Author here, thrilled to see this post on lobste.rs! I hope this it inspires you to look under the hood, you’ll be surprised at what you find. Manufacturer supplied startup scripts aren’t always great.
Drop me a note if there are other topics in embedded you’d love to read about!
Welcome to Lobsters! Nice of you to offer your time teaching us about this stuff. One thing that I wanted to collect resources on was programming 8- and 16-bitters. General practices, tricks of the trade, optimizations, etc. Do you know any such resources?
Unfortunately there really isn’t much content out there. My experience is that 8/16 bit architectures are being replaced by small 32 bit cores (e.g. cortex m0) in new projects.
If you counted how many instances of UB are in that code, you’d see that the intent of the current C standard is to provide a completely useless unsafe Java instead of what practioners consider to be C.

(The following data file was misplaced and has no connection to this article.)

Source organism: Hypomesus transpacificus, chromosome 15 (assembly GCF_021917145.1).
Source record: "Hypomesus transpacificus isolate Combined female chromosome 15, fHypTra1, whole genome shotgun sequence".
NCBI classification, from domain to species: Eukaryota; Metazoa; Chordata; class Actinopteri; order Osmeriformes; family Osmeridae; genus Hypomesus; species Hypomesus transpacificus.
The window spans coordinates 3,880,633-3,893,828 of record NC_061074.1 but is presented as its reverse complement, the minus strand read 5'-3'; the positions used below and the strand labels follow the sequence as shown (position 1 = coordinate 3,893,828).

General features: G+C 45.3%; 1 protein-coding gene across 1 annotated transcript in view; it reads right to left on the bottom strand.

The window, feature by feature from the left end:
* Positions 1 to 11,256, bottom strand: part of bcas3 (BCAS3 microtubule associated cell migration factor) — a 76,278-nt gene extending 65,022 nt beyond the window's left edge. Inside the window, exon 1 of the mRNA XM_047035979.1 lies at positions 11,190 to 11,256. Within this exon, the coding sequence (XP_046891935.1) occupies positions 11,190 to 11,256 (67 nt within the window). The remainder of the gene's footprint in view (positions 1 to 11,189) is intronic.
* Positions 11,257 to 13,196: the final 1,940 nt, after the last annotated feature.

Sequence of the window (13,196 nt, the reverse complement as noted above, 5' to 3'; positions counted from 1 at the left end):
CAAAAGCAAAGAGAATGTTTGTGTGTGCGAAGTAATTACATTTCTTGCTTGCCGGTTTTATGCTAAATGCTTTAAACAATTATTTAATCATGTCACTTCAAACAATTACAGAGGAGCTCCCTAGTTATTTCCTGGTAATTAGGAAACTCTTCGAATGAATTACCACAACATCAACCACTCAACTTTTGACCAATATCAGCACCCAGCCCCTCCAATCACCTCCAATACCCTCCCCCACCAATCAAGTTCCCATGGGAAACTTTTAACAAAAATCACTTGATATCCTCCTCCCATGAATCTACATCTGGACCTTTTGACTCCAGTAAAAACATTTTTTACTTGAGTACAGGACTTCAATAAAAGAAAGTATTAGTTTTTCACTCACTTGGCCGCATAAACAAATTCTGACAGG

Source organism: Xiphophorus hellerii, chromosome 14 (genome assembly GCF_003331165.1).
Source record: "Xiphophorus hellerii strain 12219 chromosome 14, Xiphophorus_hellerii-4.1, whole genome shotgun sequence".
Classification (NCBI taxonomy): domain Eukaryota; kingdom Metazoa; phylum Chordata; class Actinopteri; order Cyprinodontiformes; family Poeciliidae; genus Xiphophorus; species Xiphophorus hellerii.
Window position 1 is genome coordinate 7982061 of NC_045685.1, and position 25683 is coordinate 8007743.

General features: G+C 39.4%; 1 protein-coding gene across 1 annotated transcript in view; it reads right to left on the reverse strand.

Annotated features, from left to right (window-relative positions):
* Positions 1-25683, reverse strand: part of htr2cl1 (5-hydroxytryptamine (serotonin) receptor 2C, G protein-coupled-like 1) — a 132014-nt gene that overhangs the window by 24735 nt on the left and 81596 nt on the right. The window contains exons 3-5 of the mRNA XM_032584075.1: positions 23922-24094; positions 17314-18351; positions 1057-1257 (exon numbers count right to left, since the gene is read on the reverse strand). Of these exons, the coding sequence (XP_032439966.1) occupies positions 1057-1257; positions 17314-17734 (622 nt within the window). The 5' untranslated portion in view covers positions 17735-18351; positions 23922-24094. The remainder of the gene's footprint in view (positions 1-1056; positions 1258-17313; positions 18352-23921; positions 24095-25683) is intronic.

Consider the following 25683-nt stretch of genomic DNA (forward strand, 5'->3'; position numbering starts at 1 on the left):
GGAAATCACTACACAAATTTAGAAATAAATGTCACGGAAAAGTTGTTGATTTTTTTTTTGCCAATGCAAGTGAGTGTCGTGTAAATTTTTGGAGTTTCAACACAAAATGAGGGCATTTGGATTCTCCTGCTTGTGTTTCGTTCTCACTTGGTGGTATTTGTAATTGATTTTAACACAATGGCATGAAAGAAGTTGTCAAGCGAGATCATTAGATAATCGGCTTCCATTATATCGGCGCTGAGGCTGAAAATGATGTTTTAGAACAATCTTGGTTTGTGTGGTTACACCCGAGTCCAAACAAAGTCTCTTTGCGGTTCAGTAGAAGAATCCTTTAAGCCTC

If you have 1-2 notes on what I need to fix, I’d appreciate it. Even 1-2 bullet points would help!
You’ll find me firmly in the camp of folks saying C isn’t the right tool for the job - or any job really - any more. On embedded, we don’t have much choice. Rust, Ada, Nim all are making progress but are a long way from receiving the MCU vendor support needed to become practical options.
I don’t think you need to fix anything - your code is K&R C, but the current Standard, for example, would not like setting address 0 (start of vector table) with a value or or-ing in low bit 1s to make pointers to functions execute in thumb mode or reading uninitizialized memory or … and when you get to copying text!
It certainly isn’t K&R C, but I would hope it is idiomatic C99! All those other things are, for better or for worse, required by the ARM ABI.
The current C standard has a category error - by trying to impose some improvised typed abstract machine model on C it breaks the core design of the language. Your code to clear the bss and assign static variables is perfectly idiomatic C, but it’s possible UB since it is very much running apointer over the boundary of multiple objects.